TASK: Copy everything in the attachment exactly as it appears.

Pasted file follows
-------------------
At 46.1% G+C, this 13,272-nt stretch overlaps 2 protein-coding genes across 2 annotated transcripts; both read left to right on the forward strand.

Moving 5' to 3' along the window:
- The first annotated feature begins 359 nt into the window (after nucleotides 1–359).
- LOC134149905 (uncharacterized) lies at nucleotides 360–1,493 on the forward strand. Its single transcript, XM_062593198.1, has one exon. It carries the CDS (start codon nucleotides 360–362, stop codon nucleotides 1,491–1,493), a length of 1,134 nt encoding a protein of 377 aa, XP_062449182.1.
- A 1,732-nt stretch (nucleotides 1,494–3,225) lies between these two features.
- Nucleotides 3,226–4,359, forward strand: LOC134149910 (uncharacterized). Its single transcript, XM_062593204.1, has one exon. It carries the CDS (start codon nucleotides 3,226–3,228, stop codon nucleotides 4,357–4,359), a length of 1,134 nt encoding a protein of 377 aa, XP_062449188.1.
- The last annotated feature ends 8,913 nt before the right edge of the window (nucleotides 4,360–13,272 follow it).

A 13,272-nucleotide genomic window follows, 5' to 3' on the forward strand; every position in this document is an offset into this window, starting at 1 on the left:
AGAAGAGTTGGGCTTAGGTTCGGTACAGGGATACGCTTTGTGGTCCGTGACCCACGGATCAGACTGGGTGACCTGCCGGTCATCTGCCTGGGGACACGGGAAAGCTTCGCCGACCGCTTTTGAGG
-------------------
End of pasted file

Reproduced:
At 46.1% G+C, this 13,272-nt stretch overlaps 2 protein-coding genes across 2 annotated transcripts; both read left to right on the forward strand.

Moving 5' to 3' along the window:
- The first annotated feature begins 359 nt into the window (after nucleotides 1–359).
- LOC134149905 (uncharacterized) lies at nucleotides 360–1,493 on the forward strand. Its single transcript, XM_062593198.1, has one exon. It carries the CDS (start codon nucleotides 360–362, stop codon nucleotides 1,491–1,493), a length of 1,134 nt encoding a protein of 377 aa, XP_062449182.1.
- A 1,732-nt stretch (nucleotides 1,494–3,225) lies between these two features.
- Nucleotides 3,226–4,359, forward strand: LOC134149910 (uncharacterized). Its single transcript, XM_062593204.1, has one exon. It carries the CDS (start codon nucleotides 3,226–3,228, stop codon nucleotides 4,357–4,359), a length of 1,134 nt encoding a protein of 377 aa, XP_062449188.1.
- The last annotated feature ends 8,913 nt before the right edge of the window (nucleotides 4,360–13,272 follow it).

A 13,272-nucleotide genomic window follows, 5' to 3' on the forward strand; every position in this document is an offset into this window, starting at 1 on the left:
AGAAGAGTTGGGCTTAGGTTCGGTACAGGGATACGCTTTGTGGTCCGTGACCCACGGATCAGACTGGGTGACCTGCCGGTCATCTGCCTGGGGACACGGGAAAGCTTCGCCGACCGCTTTTGAGG